To that end, we now steward over $175 million in charitable assets — a sizable jump for our institution boosted by investment returns of approximately 13.3% last year. We’ll continue to work to earn the trust not just of our donors but of thousands of other community stakeholders across Washtenaw County who justifiably want to see AAACF produce as much impact as possible from our growing assets.

Core Value: Leveraging Knowledge

“Knowledge” comes in many forms and we blended traditional and new approaches in 2020 as we continue our transformation into a data-driven organization. During the pandemic we knew that we didn’t have all the answers on how to best serve those in crisis. So we looked to members within the communities we were trying to help for their wisdom experience, networks, and knowledge. We deployed hundreds of thousands of dollars of grants through neighborhood associations and community groups and leveraged their knowledge to maximize the benefit of these funds.

We also ramped up our efforts to use research and data, both qualitative and quantitative, to better inform ourselves and the entire community. In 2020 we released the AAACF Washtenaw County Capital Research Report, the first research of its kind to establish an independent and objective understanding of the local investing ecosystem. We plan to use our findings to get more involved in Washtenaw County’s local economy and we’re determined to play a role in making our economy more equitable for everyone.

In 2021 we’ll ride our research momentum by releasing another new report we commissioned on the older adult service and resource ecosystem in Washtenaw County. This report will be a critical next step for our community to develop better approaches to enable healthy & fulfilling aging for all in Washtenaw County.

Core Value: Enhancing Collaboration

I could understand a perception that we took a step backward on this value by exiting Coordinated Funding, a ten-year partnership that did a lot of good for many years. Our decision was not contrary to our values but rather in service of them. 2020 taught us that philanthropy needs to be more nimble, more creative, and more responsive to better serve the community. For a variety of reasons, Coordinated Funding as a partnership couldn’t move in this direction even though each partner was able to evolve in new ways. Put differently, the sum was no longer greater than its parts. Exiting the partnership creates more opportunities to work with the same and new partners in ways that are more dynamic and impactful as we continue our commitment to funding human services. We continue to engage in a multitude of partnerships with local, regional, and national groups for the benefit of Washtenaw County and will double down on new collaborative opportunities in the coming years.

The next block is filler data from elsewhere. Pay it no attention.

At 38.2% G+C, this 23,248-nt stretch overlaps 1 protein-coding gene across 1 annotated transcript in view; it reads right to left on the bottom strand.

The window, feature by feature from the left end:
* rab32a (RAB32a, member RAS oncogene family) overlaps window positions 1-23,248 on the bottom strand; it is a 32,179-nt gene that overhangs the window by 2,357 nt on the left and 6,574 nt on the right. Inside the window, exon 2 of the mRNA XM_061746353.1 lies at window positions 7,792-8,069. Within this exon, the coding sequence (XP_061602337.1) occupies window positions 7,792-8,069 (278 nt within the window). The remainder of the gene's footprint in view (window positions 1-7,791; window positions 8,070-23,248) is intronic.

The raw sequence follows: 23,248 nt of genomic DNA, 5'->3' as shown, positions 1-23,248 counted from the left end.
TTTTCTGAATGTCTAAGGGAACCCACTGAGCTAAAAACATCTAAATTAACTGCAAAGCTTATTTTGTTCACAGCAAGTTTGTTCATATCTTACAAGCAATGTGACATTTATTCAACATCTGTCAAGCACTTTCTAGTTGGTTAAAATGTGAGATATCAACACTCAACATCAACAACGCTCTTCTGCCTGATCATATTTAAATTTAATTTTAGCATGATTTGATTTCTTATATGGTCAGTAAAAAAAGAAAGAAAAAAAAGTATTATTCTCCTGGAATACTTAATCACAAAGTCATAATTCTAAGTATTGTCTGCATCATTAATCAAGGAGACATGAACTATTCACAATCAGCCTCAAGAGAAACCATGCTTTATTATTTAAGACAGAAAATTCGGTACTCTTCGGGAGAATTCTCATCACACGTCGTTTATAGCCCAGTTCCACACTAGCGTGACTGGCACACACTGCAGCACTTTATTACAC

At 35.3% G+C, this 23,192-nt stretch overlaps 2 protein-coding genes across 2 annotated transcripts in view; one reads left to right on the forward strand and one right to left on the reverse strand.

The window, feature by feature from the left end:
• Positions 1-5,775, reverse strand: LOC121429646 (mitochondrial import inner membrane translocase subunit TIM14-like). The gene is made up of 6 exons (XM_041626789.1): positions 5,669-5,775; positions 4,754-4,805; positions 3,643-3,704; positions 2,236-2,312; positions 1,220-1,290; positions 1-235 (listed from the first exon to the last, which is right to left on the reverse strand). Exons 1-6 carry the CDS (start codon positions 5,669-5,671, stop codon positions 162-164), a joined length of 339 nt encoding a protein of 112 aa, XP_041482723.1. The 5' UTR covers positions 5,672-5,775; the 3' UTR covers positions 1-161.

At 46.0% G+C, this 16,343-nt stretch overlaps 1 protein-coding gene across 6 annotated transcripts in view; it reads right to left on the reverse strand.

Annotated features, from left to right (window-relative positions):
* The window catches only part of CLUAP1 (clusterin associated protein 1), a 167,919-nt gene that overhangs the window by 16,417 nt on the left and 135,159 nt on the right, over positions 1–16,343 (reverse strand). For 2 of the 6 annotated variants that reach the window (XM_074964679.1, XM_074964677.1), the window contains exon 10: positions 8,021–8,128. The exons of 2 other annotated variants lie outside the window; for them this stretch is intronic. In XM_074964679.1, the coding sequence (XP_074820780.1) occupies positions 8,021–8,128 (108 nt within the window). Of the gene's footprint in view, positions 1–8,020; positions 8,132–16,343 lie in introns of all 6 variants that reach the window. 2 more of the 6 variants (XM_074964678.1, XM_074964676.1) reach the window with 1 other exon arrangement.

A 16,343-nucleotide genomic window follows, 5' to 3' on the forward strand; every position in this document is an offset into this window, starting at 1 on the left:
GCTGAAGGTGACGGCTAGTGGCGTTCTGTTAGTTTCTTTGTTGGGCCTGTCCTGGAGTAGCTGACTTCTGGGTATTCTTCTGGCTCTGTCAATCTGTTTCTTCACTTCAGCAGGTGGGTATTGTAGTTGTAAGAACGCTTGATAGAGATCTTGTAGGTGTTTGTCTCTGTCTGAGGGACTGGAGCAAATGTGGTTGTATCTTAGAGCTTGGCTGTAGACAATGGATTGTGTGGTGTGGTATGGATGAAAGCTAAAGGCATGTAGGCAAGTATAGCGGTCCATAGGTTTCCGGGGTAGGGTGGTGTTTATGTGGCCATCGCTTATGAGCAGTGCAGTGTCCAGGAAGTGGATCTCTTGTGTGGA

In Conclusion

It took the foundation 52 years to reach $75 million in assets and just five years later we now steward over $175 million. Our rapid growth during this period was driven by our passionate commitment to deep impact, which in turn inspired $85 million in gifts from equally passionate donors. It was also the result of prudent investing and went hand-in-hand with record levels of grant and scholarship distributions. We’re aware that our recent growth stands in contrast with the struggles within our community especially during the pandemic. We take seriously our responsibility to ensure that our new scale results in less suffering and more thriving by residents throughout Washtenaw County.

I have said for years that our assets are an expression of our potential, but not of our impact. So how do we make sure we realize our full potential? Our new core values are a critical starting point, and stay tuned in 2021 for more concrete answers on how we plan to amplify our service across Washtenaw County even more. So let’s bid farewell to 2020 but never forget the calls to action that emerged from it. AAACF must continue to do better — and we will.